A Stratasys Strategic Consulting series capturing an additive perspective on industry 4.0.
Can anybody remember actually touching a genuine blueprint? That feeling of fear as you walked down the hallway to the drafting office with yet another change request weighing heavily on your mind? You gently push open the door and there she was, the dragon, the head draftswomen and her army of copy girls. None of them look up as she snarls, “What? You want to make another revision?!”
Thank God, we’re actually too young to have gone through this. But we’ve also experienced the more modern horror stories: entire companies getting ripped to pieces by an external quality control auditor as they sweep through the shop floor making all sorts of findings that have the possibility to shut down entire plants. Why? Because all the manufacturing documents and drawings were paper based. Out of date. Superseded. Production wasn’t even able to implement simple document control practices.
But was this really the fault of normal production workers? Or is something much larger going on? The state of play in many engineering companies today with highly complex manufacturing environments induces a downward cone of uncertainty along with its supply chain, this is a problem.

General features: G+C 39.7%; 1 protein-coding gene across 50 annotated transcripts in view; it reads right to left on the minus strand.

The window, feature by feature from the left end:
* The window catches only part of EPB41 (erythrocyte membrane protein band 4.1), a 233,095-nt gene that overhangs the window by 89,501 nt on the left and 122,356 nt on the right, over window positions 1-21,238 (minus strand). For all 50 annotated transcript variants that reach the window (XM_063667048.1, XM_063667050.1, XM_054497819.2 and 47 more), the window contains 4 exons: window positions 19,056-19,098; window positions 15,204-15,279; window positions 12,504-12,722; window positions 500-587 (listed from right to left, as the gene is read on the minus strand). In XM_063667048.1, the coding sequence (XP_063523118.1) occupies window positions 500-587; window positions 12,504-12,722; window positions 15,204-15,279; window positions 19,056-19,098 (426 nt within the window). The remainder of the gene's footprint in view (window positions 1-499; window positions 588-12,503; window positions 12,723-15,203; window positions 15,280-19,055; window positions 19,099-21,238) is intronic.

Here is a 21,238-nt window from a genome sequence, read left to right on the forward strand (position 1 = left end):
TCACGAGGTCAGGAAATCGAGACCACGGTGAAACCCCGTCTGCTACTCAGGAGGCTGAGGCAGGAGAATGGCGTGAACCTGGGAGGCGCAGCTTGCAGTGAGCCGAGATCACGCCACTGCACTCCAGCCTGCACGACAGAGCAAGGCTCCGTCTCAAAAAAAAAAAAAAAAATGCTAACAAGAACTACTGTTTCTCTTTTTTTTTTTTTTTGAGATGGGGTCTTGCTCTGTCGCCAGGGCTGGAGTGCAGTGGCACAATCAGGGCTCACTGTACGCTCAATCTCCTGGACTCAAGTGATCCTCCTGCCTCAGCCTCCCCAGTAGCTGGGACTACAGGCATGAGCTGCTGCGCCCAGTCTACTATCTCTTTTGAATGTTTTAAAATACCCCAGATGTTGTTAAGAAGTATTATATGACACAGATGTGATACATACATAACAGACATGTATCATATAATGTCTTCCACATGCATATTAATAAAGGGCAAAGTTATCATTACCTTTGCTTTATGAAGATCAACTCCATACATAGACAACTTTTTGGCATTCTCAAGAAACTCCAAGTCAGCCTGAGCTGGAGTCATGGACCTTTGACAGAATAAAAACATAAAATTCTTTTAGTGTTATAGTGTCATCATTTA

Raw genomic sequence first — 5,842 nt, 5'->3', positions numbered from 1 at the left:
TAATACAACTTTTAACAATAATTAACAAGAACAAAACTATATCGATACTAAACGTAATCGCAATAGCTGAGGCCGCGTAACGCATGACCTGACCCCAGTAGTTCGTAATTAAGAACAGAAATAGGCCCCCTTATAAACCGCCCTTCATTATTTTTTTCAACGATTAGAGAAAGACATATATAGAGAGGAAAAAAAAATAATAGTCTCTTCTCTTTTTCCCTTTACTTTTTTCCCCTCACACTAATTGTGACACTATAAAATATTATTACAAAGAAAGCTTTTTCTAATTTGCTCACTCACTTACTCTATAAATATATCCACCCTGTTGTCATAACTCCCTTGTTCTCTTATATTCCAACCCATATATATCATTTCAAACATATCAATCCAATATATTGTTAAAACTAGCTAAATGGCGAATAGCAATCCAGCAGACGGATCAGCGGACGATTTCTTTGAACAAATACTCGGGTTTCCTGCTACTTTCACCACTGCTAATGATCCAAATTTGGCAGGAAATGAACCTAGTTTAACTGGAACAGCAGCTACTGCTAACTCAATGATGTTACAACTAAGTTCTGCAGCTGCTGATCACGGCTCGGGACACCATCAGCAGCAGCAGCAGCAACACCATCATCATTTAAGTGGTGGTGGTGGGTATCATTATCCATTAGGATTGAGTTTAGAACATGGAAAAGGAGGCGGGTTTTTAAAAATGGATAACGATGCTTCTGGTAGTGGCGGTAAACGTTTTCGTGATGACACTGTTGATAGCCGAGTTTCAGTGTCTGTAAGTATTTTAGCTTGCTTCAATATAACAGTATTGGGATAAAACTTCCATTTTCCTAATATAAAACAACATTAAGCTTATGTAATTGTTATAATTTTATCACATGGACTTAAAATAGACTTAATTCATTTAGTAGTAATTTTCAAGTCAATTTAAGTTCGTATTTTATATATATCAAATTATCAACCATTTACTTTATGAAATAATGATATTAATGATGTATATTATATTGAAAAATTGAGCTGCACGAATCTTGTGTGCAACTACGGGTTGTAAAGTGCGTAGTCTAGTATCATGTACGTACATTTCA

You might have guessed it, the topic of part two of our look into industry 4.0 from an additive perspective, is on the topic of model-based enterprise (MBE).
To display just how convoluted MBE is, take a look at this formal definition:
A fully integrated and collaborative environment founded on 3D product definition detailed and shared across the enterprise; to enable rapid, seamless, and affordable deployment of products from concept to disposal.
Ever finish reading something and then have to read it again because it was really confusing? We feel the same.
Several years ago, NIST and a few U.S. DoD groups came together to establish model-based enterprise, or MBE, which is defined more simply as:
…a process of reusing the 3D CAD model by all of the downstream customers verses recreating or re-entering the data it contains. This model contains all of the information needed to define the product in an annotated and organized manner in order to be read and the information automatically extracted by non-CAD users, thus replacing a traditional drawing.